“The problem with adulthood,” I began my conversation with Victoria, “is that by the time you realize what you want to do, what you are good at, it’s often too late to go back for a do-over. Take this quantitative management class I’m in right now. I love it. It’s just straightforward mathematical statistics for the purpose of solving business problems, and it energizes me. I really like this stuff.” (Eye roll from the daughter.)
“I knew this, of course, back when I was in college, but I didn’t pursue the field. I met with one tiny obstacle and – meh – I moved on to an easier path. I was young and dumb and though I don’t have many regrets about my past – other than superficially wishing I could go back in time and give the young Lori a few Gibbs’ head-slaps – I regret not pushing through for the degree I wanted and a career that might have provided more material resources. Don’t get me wrong, I love what I do now and I don’t believe material resources would serve me any better than the spiritual resources I have access to, but I often find myself wondering what it would be like if I had been ‘adult-enough’ to insist on more effort from myself at a younger age.
“And so that is what kicks me in the head as an adult – knowing that we cannot change the past, we can only direct the future. We can change what we do today for the benefit of tomorrow, and no more. But when you’re over the proverbial hill, and you see it all this clearly, and you know – absolutely know in your heart – that you could have done better, or more, or whatever with your energy and resources…all you really can do is let your children know the pitfalls. You want to make sure that your kids understand what mistakes not to make, what obstacles to push through.
“And that brings me to the fallacy of youth, in that when I was young and dumb – as so you shall be, too – I was not interested in older people’s advice of the pitfalls. I had my whole life ahead of me, and that’s all that I saw. My future was a blank page, and I was selecting the pen with which to write it. Don’t dare tell me what pen I should use; that’s my decision! And so, when we are young we make the easy choices, the fun choices, the choices that bring us pleasure, even if it is fleeting. It’s only when we are older that we think, what if??? What if I had chased that dream? What if I had studied harder? What if I had actually attended that Business Law class instead of deciding that Dominic might be hanging out in the student center and surely I HAD to be there too? But Business Law, while a really interesting class, at the time paled in comparison to the interest I held for my social life and your father’s whereabouts. (Cue head-slap). Surely I could have pursued your father after my work was done??? But, as I said, I can’t change the past. Our choices, our actions, make us who we are and I do love this life. What I can do now is hand you the information and hope that you choose to make good decisions. That’s the goal of every parent…to make sure our kids don’t have any regrets.”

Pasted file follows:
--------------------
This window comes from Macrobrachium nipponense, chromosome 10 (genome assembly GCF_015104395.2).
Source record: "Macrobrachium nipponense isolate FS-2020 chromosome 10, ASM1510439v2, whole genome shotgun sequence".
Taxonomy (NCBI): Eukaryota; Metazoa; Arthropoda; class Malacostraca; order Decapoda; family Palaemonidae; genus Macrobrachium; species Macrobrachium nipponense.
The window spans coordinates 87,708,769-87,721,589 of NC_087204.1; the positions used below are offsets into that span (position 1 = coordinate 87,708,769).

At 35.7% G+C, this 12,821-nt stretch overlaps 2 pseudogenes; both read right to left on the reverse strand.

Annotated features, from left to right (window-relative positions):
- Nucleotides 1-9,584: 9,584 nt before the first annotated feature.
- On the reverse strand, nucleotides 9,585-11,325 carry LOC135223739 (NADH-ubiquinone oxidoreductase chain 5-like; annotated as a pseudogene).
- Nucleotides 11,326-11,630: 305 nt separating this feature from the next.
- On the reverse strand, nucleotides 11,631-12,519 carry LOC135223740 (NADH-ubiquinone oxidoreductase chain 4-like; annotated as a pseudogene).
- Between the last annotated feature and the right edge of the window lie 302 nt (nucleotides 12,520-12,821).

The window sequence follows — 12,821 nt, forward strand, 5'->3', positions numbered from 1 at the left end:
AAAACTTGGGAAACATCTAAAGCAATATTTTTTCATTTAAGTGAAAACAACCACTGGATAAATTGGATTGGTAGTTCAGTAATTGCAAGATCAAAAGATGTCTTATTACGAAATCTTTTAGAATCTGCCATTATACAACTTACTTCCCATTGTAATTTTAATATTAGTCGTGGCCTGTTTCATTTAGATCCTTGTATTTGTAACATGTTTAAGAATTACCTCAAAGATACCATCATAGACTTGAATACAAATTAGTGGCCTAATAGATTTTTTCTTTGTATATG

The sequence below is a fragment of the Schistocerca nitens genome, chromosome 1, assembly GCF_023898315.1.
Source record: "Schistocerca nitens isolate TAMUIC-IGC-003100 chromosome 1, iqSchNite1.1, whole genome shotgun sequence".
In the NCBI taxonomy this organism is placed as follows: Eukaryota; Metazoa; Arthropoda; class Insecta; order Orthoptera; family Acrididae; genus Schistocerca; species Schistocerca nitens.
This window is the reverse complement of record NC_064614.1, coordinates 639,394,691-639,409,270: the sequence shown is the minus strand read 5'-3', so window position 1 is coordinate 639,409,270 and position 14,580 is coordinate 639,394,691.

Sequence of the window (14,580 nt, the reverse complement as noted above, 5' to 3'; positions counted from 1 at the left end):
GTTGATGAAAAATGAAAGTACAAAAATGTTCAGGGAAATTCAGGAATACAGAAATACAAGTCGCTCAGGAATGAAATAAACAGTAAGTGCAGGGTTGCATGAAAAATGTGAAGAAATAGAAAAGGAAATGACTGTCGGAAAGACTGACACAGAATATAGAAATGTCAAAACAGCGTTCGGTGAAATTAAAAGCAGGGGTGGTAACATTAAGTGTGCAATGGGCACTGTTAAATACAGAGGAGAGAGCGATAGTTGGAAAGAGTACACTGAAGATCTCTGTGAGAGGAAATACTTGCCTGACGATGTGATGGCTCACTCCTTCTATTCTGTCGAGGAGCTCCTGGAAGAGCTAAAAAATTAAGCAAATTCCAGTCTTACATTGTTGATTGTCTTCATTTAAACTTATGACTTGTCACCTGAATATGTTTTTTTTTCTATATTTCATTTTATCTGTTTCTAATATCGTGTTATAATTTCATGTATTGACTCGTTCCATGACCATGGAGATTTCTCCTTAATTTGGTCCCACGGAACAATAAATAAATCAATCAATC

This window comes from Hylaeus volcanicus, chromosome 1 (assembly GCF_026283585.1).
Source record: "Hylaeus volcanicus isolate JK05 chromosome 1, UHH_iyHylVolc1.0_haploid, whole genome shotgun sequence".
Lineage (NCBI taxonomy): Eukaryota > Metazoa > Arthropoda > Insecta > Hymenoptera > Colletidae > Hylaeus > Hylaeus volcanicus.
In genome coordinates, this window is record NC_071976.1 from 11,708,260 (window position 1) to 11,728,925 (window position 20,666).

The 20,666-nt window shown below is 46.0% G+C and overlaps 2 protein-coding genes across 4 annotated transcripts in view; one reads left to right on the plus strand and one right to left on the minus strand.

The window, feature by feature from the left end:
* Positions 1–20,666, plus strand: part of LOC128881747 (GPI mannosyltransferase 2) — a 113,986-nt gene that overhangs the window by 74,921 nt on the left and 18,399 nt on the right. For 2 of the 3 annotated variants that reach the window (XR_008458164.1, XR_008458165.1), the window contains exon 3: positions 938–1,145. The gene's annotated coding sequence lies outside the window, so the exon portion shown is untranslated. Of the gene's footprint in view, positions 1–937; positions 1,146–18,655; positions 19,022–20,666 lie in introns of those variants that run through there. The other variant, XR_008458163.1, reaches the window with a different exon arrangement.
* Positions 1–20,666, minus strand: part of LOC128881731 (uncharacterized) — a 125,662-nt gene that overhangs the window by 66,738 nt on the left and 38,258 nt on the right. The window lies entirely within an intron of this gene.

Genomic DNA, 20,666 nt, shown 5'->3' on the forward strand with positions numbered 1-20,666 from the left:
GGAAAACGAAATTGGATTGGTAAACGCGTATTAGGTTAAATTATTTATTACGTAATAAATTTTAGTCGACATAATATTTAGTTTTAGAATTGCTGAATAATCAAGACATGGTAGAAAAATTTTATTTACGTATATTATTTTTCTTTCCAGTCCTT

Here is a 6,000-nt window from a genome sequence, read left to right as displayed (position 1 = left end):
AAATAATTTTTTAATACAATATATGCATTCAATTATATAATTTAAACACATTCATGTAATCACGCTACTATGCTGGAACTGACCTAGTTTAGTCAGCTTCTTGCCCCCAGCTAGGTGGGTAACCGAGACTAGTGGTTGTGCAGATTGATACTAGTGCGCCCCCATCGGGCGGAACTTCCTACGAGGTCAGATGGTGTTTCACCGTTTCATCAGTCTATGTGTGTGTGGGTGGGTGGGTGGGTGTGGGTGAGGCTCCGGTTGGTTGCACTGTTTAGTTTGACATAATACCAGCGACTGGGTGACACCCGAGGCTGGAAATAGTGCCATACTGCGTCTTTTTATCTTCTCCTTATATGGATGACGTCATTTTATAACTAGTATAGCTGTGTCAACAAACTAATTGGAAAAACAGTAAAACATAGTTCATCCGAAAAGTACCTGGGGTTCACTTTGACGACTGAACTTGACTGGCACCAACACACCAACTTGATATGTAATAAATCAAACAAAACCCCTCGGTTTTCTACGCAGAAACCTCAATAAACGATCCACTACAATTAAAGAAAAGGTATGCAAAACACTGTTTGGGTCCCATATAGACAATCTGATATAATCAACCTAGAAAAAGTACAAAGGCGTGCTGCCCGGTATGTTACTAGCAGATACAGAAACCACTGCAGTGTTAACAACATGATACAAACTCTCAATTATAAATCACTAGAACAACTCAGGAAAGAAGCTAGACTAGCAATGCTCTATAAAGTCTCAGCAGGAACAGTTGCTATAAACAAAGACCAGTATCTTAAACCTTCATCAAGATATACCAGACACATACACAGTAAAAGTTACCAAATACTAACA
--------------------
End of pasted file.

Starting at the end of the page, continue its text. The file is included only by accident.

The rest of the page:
Victoria seems to consider this for a moment, then says, “I watched this movie last night where this guy walked outside and got struck by lightning. For no reason at all! He just walked out, got struck by lightning, and died right there on the spot.”
Nobody listens to me.